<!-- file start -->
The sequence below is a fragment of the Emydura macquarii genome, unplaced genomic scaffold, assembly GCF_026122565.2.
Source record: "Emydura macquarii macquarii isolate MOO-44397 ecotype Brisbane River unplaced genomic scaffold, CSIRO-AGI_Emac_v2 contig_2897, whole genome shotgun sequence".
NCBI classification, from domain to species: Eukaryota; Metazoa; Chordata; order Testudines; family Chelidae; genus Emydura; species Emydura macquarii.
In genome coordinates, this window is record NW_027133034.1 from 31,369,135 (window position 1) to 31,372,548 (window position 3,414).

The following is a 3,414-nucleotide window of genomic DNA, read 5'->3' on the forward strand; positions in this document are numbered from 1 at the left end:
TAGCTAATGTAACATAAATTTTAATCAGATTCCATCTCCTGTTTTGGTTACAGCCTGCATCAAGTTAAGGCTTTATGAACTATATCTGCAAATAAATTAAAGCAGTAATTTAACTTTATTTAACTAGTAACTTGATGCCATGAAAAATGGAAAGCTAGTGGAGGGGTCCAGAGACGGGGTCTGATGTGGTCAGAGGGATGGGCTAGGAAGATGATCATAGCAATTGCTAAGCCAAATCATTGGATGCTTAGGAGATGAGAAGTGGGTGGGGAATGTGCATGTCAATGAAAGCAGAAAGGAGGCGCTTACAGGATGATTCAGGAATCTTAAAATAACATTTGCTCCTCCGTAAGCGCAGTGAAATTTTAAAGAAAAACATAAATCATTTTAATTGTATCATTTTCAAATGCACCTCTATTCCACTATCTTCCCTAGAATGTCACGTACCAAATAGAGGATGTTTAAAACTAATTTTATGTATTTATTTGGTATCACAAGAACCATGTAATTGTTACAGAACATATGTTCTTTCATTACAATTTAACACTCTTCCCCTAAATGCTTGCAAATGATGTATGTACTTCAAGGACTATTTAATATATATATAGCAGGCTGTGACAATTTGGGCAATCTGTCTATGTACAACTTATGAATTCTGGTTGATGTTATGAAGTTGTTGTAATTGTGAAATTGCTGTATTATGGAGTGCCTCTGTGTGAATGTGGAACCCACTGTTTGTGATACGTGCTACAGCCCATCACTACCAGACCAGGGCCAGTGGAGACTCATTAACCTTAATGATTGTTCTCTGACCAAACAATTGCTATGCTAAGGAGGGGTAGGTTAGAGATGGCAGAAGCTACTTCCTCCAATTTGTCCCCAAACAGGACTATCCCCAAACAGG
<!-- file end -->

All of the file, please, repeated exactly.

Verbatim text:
The sequence below is a fragment of the Emydura macquarii genome, unplaced genomic scaffold, assembly GCF_026122565.2.
Source record: "Emydura macquarii macquarii isolate MOO-44397 ecotype Brisbane River unplaced genomic scaffold, CSIRO-AGI_Emac_v2 contig_2897, whole genome shotgun sequence".
NCBI classification, from domain to species: Eukaryota; Metazoa; Chordata; order Testudines; family Chelidae; genus Emydura; species Emydura macquarii.
In genome coordinates, this window is record NW_027133034.1 from 31,369,135 (window position 1) to 31,372,548 (window position 3,414).

The following is a 3,414-nucleotide window of genomic DNA, read 5'->3' on the forward strand; positions in this document are numbered from 1 at the left end:
TAGCTAATGTAACATAAATTTTAATCAGATTCCATCTCCTGTTTTGGTTACAGCCTGCATCAAGTTAAGGCTTTATGAACTATATCTGCAAATAAATTAAAGCAGTAATTTAACTTTATTTAACTAGTAACTTGATGCCATGAAAAATGGAAAGCTAGTGGAGGGGTCCAGAGACGGGGTCTGATGTGGTCAGAGGGATGGGCTAGGAAGATGATCATAGCAATTGCTAAGCCAAATCATTGGATGCTTAGGAGATGAGAAGTGGGTGGGGAATGTGCATGTCAATGAAAGCAGAAAGGAGGCGCTTACAGGATGATTCAGGAATCTTAAAATAACATTTGCTCCTCCGTAAGCGCAGTGAAATTTTAAAGAAAAACATAAATCATTTTAATTGTATCATTTTCAAATGCACCTCTATTCCACTATCTTCCCTAGAATGTCACGTACCAAATAGAGGATGTTTAAAACTAATTTTATGTATTTATTTGGTATCACAAGAACCATGTAATTGTTACAGAACATATGTTCTTTCATTACAATTTAACACTCTTCCCCTAAATGCTTGCAAATGATGTATGTACTTCAAGGACTATTTAATATATATATAGCAGGCTGTGACAATTTGGGCAATCTGTCTATGTACAACTTATGAATTCTGGTTGATGTTATGAAGTTGTTGTAATTGTGAAATTGCTGTATTATGGAGTGCCTCTGTGTGAATGTGGAACCCACTGTTTGTGATACGTGCTACAGCCCATCACTACCAGACCAGGGCCAGTGGAGACTCATTAACCTTAATGATTGTTCTCTGACCAAACAATTGCTATGCTAAGGAGGGGTAGGTTAGAGATGGCAGAAGCTACTTCCTCCAATTTGTCCCCAAACAGGACTATCCCCAAACAGG